Singer/model Ava Cherry spent four years as a back-up singer for David Bowie between 1974 and 1978, part of a trio along with Robin Clark and Luther Vandross. She was also a lover of Bowie's during this period, and remained friends with the artist for years. Billboard spoke with Cherry about her favorite memories of the late singer and the origins of their relationship, and the sessions that would become Bowie's ninth album Young Americans. -- Nick Williams
All I could think when I heard the news of David's passing was "the world has lost it's starman!" And suddenly I understood that he was giving us his eulogy, going out his way.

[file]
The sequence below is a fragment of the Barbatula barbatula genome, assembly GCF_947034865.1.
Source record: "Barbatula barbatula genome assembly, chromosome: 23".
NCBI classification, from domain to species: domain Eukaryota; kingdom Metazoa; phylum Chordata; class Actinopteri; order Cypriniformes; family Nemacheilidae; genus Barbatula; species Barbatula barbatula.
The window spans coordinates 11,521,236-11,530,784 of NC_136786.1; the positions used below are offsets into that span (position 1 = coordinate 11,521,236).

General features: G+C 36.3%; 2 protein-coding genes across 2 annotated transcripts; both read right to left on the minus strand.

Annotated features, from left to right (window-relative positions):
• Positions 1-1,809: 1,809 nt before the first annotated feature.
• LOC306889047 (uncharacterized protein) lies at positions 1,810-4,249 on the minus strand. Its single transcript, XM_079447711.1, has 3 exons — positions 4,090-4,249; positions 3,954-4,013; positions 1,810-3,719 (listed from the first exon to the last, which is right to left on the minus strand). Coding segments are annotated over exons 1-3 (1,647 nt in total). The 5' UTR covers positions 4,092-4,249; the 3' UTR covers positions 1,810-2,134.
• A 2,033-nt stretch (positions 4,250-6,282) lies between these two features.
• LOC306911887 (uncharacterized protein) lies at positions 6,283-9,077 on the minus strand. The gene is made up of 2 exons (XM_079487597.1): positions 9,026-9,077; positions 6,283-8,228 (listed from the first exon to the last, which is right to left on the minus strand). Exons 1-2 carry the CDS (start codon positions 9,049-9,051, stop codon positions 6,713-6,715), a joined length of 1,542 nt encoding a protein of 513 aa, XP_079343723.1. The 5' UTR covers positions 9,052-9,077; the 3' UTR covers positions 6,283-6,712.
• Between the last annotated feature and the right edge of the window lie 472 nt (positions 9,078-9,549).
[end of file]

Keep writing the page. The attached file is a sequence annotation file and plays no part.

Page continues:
I first met David when I was just a youngster with fire and optimism in my heart. Living in New York and working as a model, my manager gave me the present of Ziggy Stardust. He said "Listen to this British artist David Bowie, I think he's going to be huge, he's different from all the rest!" So I listened, and I immediately fell in love; I was memorized. He was in America for the first time, playing Radio City. Stevie Wonder, who was a friend and wonderful inspiration to me, was performing at Carnegie Hall. I was also working at a disco called Genesis at the time, and Stevie needed a place to give his after party, so he asked me if I knew a place. I recommended my club and my manager found a way to invite David.